Minesto is one of those companies that takes a natural phenomenon and builds on it to create new technology for making renewable energy. Reduced to its essence, the founders of the company noticed nearly twenty years ago that a kite has a tendency to travel in a figure eight pattern when aloft. As it swoops and dives, it exceeds the speed of the wind around it. A similar principle has been adopted by racing sailboats that are now able to go as much as 60 mph when the wind is only blowing about 15 mph.
The Minesto generator takes that principle and applies it to an underwater device that is similar to a kite. When placed in a tidal stream of flowing water, it also travels in a figure eight pattern to accelerate the flow of water over its wings, which multiplies the output of its turbine.
Minesto & The Dragon 12
Minesto was founded in 2007 as a spin-off from Swedish aerospace manufacturer Saab. Since then, Minesto has successfully developed its unique technology and acquired 92 patents in 12 patent portfolios covering all relevant markets. On February 9, 2024, the company announced its utility-scale tidal power plant called Dragon 12 — which has an output of 1.2 MW — has been successfully commissioned and is delivering its first electricity to the national grid in the Faroe Islands.
The Dragon 12 is twelve meters (39 feet) wide and weighs 28 tons. It is anchored with a tether to the seabed, where it is steered in a figure eight flight trajectory by the tidal flow. The site in the Faroe islands was chosen because the tides there are some of the strongest in Europe. Minesto’s technology has been undergoing extensive development and ocean testing since 2013.
“This is a big day for Minesto. We have reached the most significant milestone in the history of the company by producing electricity to the grid with our mega-watt scale powerplant. We are both proud and happy and more than ever look forward to the journey ahead,” said Dr Martin Edlund, CEO of Minesto. “What the Minesto team has achieved today is extraordinary and set a new agenda for renewable energy build-out in many areas of the world. The competitiveness of the Dragon 12 is straight to the point. It is powerful, cost effective and feeds predictable electricity to the grid.”
The output of the Minestro Dragon 12 is about one third that of a typical offshore wind turbine, but it is much less costly and easier to install. The entire device fits into a standard shipping container. The company expects the levelized cost of electricity from the device to be $54 per MWh. In comparison, the LCOE of a fixed offshore wind turbine in 2022 was $89 per MWh according to the US Department of Energy. Some offshore wind installations have an LCOE as low as $40 per MWh, some are well over $100 per MWh. The distance from shore and various engineering challenges can have a large effect on that figure.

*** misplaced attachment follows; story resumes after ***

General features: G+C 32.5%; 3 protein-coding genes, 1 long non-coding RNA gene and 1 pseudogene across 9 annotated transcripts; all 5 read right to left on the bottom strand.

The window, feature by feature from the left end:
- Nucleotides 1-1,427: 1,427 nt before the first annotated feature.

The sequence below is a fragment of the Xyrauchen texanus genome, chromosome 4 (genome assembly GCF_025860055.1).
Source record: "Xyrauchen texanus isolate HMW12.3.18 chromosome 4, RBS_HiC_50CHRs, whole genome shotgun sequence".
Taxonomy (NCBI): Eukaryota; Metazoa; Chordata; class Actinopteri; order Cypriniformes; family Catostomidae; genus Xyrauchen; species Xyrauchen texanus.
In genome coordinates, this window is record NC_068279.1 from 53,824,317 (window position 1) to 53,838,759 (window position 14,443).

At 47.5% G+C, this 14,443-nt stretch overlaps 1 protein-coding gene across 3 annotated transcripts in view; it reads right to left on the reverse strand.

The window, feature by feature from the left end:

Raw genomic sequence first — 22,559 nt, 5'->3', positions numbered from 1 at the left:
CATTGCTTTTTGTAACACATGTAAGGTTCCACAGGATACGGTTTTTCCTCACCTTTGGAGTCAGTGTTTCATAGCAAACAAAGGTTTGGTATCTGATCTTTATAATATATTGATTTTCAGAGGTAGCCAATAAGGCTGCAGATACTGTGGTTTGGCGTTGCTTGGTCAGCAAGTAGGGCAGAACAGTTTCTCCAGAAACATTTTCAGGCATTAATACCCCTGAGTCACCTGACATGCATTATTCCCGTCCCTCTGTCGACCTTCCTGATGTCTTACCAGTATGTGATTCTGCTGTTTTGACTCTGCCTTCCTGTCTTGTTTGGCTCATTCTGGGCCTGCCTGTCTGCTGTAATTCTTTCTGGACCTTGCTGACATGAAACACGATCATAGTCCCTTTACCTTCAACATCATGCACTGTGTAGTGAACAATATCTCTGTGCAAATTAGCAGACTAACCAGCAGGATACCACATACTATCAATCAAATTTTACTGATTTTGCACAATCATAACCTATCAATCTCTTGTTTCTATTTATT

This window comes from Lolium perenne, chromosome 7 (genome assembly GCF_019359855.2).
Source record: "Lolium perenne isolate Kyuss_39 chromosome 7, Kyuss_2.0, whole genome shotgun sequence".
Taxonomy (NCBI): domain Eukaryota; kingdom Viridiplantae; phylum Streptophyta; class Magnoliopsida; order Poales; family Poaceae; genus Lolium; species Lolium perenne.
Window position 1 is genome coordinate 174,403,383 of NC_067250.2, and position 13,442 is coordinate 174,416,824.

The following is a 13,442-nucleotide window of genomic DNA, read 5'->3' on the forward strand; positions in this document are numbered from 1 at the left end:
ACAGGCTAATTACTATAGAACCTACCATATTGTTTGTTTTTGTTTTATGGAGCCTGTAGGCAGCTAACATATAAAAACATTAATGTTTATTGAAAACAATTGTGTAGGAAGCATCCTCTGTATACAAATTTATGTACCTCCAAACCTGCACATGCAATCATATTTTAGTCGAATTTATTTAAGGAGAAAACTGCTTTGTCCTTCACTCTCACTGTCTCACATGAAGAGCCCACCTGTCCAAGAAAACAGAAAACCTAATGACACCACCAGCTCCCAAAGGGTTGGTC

The company says what makes its technology different from other tidal energy technologies is the wing, the size of the turbine, and the fact that the power plant is “flying” under water. The speed has a cubic relationship to the power production. Because the Dragon 12 multiplies the relative speed at which the turbine is pushed through the water, the electricity produced by the generator is several times greater compared to what it would be if the turbine was stationary. That in turn expands the potential to create renewable energy from global tidal and ocean currents.
Part Of The Energy Mix
A balanced renewable energy mix is crucial to advancing the global transition towards a sustainable energy system, the company says. Tidal streams and ocean currents are reliable and inexhaustible (there are some who might disagree on that point) and available all over the globe. To exploit this immense renewable resource, the Dragon 12 was developed to be lightweight, modular, and scalable. This unlocks a predictable renewable energy resource.